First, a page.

Olshansky ready to take the step up to stardom


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Jan 22, 2006
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Olshansky ready to take the step up to stardom
By Kevin Acee
July 26, 2006

A.J. Smith has watched and smiled as the world has been wowed by his two first-round draft picks from 2005.

Shawne Merriman and Luis Castillo were about as good as two rookies could be last season, and the expectation is they will be even better in 2006.

Smith, however, anticipates another player on the defensive front being ready to pounce from the precipice of stardom.

“I really believe this year he's going to be special,” the Chargers general manager said. “I've seen his offseason work habits. I think he's in great physical condition. He's on a mission. . . . I think he's kind of saying, 'Hey I'm a part of this football team too.' ”

Funny. Igor Olshansky feels the same way.

“We have the No. 1 rush defense,” Olshansky said yesterday. “I start, so I must do something right. I'm not trying to catch butterflies out there. . . . I got hurt early (last) year, which set me back. When I came out there I was kicking butt. I expect this year to take that and go with it. I was killing.”

No, Olshansky is not reluctant to talk about how good he is.

Said Castillo: “He's got that cocky Russian personality – 'I'm the strongest guy in the room. I'm the best guy at playing the run in the whole league.' ”

Thing is, both those statements may be true, or close enough to true to not really matter.

Olshansky has always been a workout machine, but with the added knowledge and wealth available to an NFL player he has refined his regimen and his diet to truly join the ranks of the freakishly in-shape. If there is a physical specimen on the team more impressive, it would only be Merriman.

The 6-foot-6 Olshansky is down to 300 pounds (with 13 percent body fat), about five pounds lighter than he was at season's end and 13 pounds lighter than when he was selected in the second round by the Chargers in '04.

And he has only gotten stronger. He can still bench press 510 pounds. More impressively, he can bench 315 pounds 16 times. That's twice as many times as Castillo, no small man himself at 6-3, 290.
Castillo, who plays the opposite end to Olshansky, smiles and says, “That's OK. I'm faster than he is.”

That is among the things Olshansky is working on. Taking a break from the ribbing that is a constant in their friendly rivalry, he will ask the more nimble Castillo for tips on how to be a step quicker or more agile on a play.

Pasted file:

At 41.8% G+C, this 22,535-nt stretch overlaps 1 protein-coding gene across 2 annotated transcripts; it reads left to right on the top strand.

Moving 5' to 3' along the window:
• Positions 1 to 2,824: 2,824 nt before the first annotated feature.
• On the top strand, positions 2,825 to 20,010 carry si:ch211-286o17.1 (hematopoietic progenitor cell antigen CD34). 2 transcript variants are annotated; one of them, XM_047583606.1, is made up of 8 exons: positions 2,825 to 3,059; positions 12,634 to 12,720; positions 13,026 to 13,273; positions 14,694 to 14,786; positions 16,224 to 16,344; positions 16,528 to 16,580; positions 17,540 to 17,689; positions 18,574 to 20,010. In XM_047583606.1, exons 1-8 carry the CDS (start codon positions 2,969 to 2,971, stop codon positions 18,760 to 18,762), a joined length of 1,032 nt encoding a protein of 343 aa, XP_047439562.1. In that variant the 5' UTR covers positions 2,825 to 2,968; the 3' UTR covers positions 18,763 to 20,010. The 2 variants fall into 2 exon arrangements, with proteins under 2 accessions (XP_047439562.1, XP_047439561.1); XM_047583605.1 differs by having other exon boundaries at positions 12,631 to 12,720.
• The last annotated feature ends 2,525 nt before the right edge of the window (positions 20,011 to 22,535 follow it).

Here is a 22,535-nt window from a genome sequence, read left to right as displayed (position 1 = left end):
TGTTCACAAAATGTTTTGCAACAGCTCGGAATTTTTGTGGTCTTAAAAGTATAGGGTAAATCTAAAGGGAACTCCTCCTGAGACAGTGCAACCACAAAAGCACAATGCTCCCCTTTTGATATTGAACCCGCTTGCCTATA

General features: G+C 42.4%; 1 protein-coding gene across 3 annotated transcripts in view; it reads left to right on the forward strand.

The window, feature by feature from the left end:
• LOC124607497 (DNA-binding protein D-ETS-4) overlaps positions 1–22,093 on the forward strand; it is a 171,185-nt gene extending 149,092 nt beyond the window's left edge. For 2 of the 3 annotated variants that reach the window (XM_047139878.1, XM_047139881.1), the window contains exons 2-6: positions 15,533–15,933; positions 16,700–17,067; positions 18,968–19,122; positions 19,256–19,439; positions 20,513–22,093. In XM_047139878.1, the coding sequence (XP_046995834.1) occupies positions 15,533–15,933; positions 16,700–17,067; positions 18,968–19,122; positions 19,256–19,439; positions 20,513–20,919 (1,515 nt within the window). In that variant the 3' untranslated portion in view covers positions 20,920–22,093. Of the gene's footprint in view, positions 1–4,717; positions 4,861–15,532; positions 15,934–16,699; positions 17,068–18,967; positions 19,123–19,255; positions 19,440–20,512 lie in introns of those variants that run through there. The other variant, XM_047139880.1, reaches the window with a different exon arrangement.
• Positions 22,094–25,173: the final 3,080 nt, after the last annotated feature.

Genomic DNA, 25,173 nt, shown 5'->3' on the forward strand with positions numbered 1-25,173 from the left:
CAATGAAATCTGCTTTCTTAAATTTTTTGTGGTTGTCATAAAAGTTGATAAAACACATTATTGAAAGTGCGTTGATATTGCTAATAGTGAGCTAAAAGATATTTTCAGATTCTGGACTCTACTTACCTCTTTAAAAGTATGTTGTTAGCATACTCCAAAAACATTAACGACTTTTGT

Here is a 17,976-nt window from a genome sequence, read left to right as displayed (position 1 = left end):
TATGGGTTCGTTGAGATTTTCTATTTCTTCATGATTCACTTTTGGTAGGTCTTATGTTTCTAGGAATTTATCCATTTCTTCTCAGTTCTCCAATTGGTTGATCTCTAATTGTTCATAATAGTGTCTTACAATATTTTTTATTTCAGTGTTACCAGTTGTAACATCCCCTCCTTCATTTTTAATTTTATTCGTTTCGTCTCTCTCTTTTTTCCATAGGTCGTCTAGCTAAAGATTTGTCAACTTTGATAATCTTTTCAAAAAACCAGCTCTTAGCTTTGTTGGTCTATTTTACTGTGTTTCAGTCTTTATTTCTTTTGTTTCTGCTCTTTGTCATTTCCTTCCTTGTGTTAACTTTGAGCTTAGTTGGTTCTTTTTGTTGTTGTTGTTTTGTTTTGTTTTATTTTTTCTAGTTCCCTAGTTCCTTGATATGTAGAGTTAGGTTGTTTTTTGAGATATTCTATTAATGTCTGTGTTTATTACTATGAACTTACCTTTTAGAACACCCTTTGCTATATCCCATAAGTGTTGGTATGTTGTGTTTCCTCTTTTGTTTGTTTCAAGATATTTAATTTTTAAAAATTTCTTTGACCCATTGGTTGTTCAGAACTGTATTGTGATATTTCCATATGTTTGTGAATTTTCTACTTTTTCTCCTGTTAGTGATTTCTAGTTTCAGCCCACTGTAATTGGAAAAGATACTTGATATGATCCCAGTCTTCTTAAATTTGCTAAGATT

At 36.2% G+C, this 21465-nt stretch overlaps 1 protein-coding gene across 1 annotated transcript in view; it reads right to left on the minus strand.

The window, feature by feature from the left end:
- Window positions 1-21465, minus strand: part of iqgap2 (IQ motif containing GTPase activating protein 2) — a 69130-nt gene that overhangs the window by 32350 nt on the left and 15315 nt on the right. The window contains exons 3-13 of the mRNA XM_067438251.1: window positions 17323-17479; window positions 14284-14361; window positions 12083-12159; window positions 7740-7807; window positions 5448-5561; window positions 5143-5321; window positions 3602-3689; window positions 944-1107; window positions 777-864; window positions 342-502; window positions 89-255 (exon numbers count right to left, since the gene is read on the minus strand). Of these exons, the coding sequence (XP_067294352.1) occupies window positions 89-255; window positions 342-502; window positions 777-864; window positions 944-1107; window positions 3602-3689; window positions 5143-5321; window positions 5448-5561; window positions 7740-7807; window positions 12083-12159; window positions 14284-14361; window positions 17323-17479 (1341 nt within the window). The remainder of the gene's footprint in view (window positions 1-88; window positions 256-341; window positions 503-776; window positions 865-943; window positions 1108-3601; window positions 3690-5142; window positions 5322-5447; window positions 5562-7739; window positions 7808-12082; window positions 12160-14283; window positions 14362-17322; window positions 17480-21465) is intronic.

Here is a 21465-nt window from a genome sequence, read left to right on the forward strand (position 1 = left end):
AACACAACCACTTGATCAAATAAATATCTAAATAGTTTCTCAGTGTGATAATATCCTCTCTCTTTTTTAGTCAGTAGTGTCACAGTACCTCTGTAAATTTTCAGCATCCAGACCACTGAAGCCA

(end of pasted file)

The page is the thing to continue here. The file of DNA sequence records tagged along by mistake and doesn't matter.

Smith is not the only one to notice Olshansky's ethic.

“He's a hard worker,” nose tackle Jamal Williams said. “I sat back and watched him this offseason. I liked what I saw.”

Olshansky started off 2005 with a solid opener against Dallas. But he sprained his ankle in the process and was inactive in the second game and barely played in the third and fourth weeks.

He returned against Pittsburgh on Oct. 10 and made seven tackles. He had two sacks the next Sunday at Oakland. It was clear as the season progressed he was much improved, establishing himself as a rock against the run.

But Olshansky plays the wrong position in the wrong defense to get much notice.

With the Chargers able to line up Merriman or Shaun Phillips with their hand on the ground in passing situations, Olshansky rarely plays beyond second down. That gives him precious few opportunities for sacks, the statistic most recognized as the sign of a top-flight end.

That could change slightly this season. With the departure of DeQuincy Scott, Olshansky is penciled in as the No. 1 end in the Chargers' dime package, which would afford him more playing time in passing situations.

Still, as the right end, he is constantly matched up against the opposing left tackle, routinely the biggest and best player on the offensive line.

Should Olshansky excel this season, he will have done so under the most demanding circumstances. Olshansky will be matched up against four left tackles destined for the Hall of Fame and two others who played in the most recent Pro Bowl.

“He's playing against the best left tackles in the business,” Castillo said. “If we end up No. 1 in running (defense) again, you have to say, 'Well one of our guys is taking on the best tackles and we're still (dominating).' ”

Asked if Olshansky can do it, Castillo recounted a play last season in which Olshansky threw aside 345-pound Oakland tackle Langston Walker virtually one-handed.

Said Castillo: “He can be unstoppable.”

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